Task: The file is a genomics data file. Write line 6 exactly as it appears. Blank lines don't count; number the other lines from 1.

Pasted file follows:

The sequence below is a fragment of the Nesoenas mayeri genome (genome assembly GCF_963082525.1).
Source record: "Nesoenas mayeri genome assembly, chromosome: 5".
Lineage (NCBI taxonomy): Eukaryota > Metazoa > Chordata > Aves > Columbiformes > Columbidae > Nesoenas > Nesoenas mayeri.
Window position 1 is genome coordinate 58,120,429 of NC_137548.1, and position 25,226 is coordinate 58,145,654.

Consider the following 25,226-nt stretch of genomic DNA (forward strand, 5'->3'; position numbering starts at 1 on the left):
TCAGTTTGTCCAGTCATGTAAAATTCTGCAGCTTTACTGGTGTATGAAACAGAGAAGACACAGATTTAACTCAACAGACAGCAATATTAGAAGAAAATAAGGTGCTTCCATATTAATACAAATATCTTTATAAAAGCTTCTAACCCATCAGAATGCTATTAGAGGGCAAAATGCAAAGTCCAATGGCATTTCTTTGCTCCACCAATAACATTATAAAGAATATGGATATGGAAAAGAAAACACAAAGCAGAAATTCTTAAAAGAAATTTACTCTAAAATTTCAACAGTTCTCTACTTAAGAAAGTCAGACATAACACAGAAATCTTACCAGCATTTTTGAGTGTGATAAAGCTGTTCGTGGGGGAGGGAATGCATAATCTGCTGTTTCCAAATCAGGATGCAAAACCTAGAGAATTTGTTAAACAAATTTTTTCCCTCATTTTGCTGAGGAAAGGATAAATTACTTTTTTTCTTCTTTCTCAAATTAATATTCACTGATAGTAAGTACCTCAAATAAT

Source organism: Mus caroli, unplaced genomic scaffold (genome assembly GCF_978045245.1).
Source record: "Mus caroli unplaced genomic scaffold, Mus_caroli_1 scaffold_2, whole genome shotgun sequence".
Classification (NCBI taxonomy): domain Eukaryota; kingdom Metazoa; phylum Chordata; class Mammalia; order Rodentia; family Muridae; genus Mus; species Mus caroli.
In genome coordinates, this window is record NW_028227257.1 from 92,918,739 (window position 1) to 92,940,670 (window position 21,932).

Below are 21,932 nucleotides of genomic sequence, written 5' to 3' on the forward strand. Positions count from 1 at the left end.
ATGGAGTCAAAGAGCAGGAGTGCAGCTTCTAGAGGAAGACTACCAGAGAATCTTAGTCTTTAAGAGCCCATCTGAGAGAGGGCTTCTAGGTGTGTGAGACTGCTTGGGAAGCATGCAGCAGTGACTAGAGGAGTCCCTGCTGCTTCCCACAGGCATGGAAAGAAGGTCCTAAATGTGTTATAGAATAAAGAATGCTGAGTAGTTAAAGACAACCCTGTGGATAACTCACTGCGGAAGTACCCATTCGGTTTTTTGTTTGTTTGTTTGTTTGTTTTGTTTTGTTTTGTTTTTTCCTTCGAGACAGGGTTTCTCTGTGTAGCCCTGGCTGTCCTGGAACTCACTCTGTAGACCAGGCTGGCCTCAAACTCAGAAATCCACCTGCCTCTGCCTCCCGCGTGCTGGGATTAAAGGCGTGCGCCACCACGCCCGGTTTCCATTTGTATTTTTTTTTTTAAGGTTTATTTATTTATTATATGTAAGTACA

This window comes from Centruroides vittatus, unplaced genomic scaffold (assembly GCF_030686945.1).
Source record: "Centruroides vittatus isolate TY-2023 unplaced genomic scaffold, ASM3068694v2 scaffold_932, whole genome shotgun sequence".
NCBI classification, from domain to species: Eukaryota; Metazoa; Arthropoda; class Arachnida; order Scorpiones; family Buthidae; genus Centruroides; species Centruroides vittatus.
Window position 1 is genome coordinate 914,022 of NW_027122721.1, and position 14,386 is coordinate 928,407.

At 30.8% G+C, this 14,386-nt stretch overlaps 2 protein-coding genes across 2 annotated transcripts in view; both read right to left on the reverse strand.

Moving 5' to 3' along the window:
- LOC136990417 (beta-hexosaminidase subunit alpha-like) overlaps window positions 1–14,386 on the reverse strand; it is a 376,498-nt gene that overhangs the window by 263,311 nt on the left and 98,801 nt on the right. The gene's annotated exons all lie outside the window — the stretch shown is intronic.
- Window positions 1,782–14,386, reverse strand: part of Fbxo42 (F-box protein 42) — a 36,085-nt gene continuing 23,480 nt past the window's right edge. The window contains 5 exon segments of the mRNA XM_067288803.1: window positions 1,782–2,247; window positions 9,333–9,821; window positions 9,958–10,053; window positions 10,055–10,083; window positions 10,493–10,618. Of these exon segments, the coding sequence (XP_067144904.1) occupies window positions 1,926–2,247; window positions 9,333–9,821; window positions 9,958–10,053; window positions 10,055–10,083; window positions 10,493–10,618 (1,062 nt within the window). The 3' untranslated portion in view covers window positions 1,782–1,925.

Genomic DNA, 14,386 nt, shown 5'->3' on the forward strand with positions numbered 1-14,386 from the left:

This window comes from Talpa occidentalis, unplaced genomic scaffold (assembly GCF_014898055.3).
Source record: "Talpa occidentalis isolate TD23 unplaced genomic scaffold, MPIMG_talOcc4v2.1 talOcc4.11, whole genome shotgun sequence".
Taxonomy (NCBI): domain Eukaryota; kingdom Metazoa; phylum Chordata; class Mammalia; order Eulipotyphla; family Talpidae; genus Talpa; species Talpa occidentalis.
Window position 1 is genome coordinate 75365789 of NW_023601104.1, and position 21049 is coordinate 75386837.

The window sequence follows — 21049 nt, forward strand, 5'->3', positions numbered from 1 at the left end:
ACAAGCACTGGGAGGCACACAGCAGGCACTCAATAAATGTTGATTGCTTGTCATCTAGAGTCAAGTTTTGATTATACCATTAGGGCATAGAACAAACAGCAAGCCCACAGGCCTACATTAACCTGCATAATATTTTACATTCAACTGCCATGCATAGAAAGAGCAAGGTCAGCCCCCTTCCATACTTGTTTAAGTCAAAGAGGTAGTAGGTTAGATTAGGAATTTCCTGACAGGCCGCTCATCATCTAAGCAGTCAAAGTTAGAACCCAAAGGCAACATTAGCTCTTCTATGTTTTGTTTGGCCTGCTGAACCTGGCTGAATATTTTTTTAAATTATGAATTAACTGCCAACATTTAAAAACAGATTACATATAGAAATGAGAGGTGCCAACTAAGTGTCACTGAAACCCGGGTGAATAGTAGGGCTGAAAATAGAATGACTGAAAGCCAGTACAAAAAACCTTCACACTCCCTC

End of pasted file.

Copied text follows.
TCAGTTTGTCCAGTCATGTAAAATTCTGCAGCTTTACTGGTGTATGAAACAGAGAAGACACAGATTTAACTCAACAGACAGCAATATTAGAAGAAAATAAGGTGCTTCCATATTAATACAAATATCTTTATAAAAGCTTCTAACCCATCAGAATGCTATTAGAGGGCAAAATGCAAAGTCCAATGGCATTTCTTTGCTCCACCAATAACATTATAAAGAATATGGATATGGAAAAGAAAACACAAAGCAGAAATTCTTAAAAGAAATTTACTCTAAAATTTCAACAGTTCTCTACTTAAGAAAGTCAGACATAACACAGAAATCTTACCAGCATTTTTGAGTGTGATAAAGCTGTTCGTGGGGGAGGGAATGCATAATCTGCTGTTTCCAAATCAGGATGCAAAACCTAGAGAATTTGTTAAACAAATTTTTTCCCTCATTTTGCTGAGGAAAGGATAAATTACTTTTTTTCTTCTTTCTCAAATTAATATTCACTGATAGTAAGTACCTCAAATAAT